Acorn RiscPC 600
    33mhz ARM, 16mb ram, 500mb IDE H/D, built-in CD-ROM.

    Acorn Archimedes 4000
    12mhz ARM, 4mb ram, 85mb IDE H/D. (This system semi-defunct and not much used, it's been stuck in the cellar, to be brutally honest.)

    Apple Mac Stuff..

    I decided on getting the new Apple Mac Mini in the end. It has several features that appeal to me. It's small, unobtrusive, and relatively cheap, very cheap for a Mac. Plus you get the stylish OSX desktop in its current 'Tiger' 10.4 incarnation.

    I did consider a Wintel laptop as a second choice, or a low profile shuttle cased PeeCee, but the Mac won out in the end. Maybe it would have been different if you had a choice of Linux out of the box, and avoid paying the Windows lazy retailer tax? Still, now I've got the Mac, I'm not complaining.

    Apple Mac Mini
    1.25ghz PPC, 512mb ram, 32mb graphics card, OSX version 10.4 'Tiger', 80gb IDE hard drive, CDRW/DVDR Combi drive, USB floppy (Yes, I got one of those!) Other peripherals to be added... It is also the home to my broadband connection.

    I forgot to mention, I'm trying out various emulators on this, so there are about three different flavours of Atari on here already, not including the consoles.

    Enterprise Stuff..

    This used to be the bit of the page known as "Most yearned for", but after several Ebay auctions where these rare and interesting 8-bit machines went for prices often in excess of their original rrp, I finally got lucky and managed to win one at a reasonable price. The Enterprise 64 is one of the most fascinating "What might have been?" stories of the mid-eighties home computer boom. It was a stylish beast of a machine with an awesome killer spec for 1984. It would have done fine if it had been released then, but a delay of a year crippled its chances and the parent company went bust in 1986. Still, the unsold units were shipped to Eastern Europe, specifically Hungary, where it enjoyed a happy afterlife. I used to have one when it first came out, and foolishly got rid of it. Now I've got another one, and all is fine again!

    Enterprise 64
    4mhz Z80A, 64kb ram, IS-Basic, totally stock machine with no added extras.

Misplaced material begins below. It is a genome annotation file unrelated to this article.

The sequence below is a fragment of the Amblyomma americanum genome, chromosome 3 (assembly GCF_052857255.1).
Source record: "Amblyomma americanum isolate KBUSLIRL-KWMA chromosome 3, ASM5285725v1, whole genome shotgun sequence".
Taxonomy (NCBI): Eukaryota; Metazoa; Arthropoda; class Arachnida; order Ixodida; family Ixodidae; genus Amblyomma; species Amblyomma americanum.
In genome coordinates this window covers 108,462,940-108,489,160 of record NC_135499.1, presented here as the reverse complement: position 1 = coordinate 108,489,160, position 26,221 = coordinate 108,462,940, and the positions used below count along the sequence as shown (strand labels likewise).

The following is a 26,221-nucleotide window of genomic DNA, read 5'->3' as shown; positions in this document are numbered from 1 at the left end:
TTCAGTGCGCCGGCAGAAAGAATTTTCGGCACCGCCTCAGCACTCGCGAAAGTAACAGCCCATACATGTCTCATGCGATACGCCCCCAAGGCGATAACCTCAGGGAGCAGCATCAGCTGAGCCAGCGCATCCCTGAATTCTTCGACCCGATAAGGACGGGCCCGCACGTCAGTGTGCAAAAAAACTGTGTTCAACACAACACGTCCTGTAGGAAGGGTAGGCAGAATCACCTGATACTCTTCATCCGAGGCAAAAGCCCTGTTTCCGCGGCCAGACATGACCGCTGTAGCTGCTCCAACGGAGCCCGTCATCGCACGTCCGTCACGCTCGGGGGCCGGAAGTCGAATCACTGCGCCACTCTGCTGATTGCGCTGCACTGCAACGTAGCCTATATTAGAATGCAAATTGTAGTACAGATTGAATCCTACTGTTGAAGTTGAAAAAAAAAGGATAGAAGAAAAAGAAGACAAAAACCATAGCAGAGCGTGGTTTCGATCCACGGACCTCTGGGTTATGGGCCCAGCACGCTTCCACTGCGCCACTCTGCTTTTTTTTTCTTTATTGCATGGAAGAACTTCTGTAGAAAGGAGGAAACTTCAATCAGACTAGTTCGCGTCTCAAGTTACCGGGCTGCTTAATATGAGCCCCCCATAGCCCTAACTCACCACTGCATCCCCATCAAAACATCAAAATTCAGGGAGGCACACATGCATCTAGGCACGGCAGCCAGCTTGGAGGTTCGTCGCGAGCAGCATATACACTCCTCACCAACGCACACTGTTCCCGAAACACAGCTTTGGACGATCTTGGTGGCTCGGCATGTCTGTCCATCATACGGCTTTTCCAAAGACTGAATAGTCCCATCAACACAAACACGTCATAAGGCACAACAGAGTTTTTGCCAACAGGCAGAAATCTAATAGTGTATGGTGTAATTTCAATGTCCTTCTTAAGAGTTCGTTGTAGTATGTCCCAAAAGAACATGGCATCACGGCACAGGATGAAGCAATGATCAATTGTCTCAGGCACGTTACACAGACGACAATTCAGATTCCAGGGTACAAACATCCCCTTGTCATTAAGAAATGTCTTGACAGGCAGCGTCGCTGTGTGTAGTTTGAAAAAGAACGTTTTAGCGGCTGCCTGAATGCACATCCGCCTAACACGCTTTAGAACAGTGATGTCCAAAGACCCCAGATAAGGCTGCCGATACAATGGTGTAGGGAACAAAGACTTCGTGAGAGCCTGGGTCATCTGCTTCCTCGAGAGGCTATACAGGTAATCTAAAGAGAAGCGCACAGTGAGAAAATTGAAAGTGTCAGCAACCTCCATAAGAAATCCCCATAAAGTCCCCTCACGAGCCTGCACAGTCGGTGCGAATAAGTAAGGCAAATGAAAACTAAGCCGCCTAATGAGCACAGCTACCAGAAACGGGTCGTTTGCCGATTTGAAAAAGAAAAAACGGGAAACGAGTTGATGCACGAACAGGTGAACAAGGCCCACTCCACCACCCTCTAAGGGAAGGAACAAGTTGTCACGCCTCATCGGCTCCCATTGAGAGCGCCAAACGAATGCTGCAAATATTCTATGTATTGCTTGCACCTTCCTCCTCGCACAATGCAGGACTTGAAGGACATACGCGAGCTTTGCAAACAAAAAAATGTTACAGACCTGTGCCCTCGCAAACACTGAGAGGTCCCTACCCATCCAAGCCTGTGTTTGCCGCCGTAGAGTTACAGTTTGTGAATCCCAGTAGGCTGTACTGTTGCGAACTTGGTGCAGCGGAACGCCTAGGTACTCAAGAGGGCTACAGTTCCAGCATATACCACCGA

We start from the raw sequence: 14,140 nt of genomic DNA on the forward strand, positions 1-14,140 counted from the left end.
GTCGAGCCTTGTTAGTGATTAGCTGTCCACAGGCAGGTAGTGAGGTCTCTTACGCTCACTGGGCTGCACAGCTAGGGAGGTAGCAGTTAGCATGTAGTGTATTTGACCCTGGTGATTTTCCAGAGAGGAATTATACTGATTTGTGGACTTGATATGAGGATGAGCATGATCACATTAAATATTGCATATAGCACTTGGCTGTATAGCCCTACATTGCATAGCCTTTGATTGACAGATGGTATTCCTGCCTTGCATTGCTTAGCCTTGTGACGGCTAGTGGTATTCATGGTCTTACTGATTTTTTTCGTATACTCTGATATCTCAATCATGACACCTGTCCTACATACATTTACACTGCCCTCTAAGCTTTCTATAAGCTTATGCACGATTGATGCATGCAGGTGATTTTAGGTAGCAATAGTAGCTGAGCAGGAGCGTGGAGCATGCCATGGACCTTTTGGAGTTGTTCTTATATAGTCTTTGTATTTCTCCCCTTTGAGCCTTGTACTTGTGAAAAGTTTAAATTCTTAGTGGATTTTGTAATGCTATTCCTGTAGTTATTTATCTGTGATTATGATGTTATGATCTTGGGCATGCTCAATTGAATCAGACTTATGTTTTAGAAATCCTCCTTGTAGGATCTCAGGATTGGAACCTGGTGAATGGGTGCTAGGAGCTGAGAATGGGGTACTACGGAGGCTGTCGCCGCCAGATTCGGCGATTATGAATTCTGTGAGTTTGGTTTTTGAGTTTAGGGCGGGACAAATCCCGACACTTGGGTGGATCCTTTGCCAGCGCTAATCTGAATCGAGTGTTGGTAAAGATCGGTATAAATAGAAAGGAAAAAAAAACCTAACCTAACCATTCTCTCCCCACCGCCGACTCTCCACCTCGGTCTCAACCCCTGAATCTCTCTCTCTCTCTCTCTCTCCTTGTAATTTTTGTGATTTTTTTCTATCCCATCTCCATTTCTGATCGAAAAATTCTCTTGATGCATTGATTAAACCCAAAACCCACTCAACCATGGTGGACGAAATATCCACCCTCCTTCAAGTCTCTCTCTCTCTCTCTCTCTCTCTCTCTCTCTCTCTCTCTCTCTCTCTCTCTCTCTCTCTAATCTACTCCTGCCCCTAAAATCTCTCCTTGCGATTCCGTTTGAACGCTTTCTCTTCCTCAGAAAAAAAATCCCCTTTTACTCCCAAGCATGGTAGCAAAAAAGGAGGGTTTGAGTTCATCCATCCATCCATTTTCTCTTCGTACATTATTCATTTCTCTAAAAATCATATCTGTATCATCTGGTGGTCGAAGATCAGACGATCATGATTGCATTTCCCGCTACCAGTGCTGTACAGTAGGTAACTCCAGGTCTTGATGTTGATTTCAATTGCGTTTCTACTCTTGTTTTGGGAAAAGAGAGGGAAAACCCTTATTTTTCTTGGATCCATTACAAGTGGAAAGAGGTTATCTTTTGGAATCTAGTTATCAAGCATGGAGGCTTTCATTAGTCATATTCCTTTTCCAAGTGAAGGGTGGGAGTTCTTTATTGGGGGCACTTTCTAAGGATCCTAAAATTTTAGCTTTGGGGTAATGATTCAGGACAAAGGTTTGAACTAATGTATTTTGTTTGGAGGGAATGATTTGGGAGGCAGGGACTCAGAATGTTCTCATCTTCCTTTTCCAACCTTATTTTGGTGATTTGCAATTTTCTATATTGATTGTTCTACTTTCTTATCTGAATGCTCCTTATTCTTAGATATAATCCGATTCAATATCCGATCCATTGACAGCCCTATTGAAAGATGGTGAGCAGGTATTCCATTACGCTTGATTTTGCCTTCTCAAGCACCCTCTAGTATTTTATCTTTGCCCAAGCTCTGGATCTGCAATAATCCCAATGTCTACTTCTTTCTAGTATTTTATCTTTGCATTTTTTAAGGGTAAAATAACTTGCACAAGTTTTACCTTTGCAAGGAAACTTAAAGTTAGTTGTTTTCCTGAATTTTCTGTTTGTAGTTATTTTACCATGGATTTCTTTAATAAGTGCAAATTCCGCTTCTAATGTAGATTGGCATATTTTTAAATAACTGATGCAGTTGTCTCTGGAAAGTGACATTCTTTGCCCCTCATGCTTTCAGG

Wintel Stuff..

    There once was an unassuming chap called Bill Gates. He had a dream, to make lots of money. He succeeded beyond his wildest dreams. Depending on your point of view, a dream or nightmare partnership of Microsoft's operating systems, with the IBM personal computer (PC) hardware, has evolved to the point where it almost threatened extinction of all the alternatives, like a rampaging grey squirrel. However, you will find that you are dependent on one of these for something in the end.

    And here it is, the first Wintel machine to gain access to the CiH household. As the specs below will reveal, it is hardly a state of the art machine, but perfectly ok for running an emulator to make it a virtual Enterprise 64!

    Compaq Presario PeeCee
    Compaq Presario Tower, AMD K6, 533 533mhz, 64 MB RAM, 9 GB Hard drive, 8 MB graphics card, Win '98, CD-ROM and floppy drive built in.

    Amiga Stuff..

    Just for the hell of it, and because Ebay was there, I decided to dabble in an auction selling the rival machine to the Atari, the dreaded Commodore Amiga!

    In this case, the machine was the Amiga 1200 model, the final member of the official Amiga family (let's not get on the subject of CD32 and clones, eh!) This was an exact contemporary of the Atari Falcon, and it managed to outsell that machine by a factor of many to one, due to Atari's half-hearted and lame approach by that time. When comparing the two base machines side by side, the Falcon tended to be better specced in most areas, 68030 versus 68020, DSP built into the Atari etc. The major new feature of the A1200 was the more advanced AGA graphics hardware. Didn't stop lots of goodies being developed for it, and there were many many hardware add-ons, including some seriously powerful boosters of 68060 level and above.

    The machine I've got is of humbler stock than that, but I'm half-looking for an accelerator board to get it into the fast 68030 class at least.

    Commodore Amiga 1200
    Motorola 68EC020 14 MHz, 2MB Chip RAM, 4MB Fast Ram and 68881 co-processor, 4 GB Hard drive, Workbench/AmigaOS.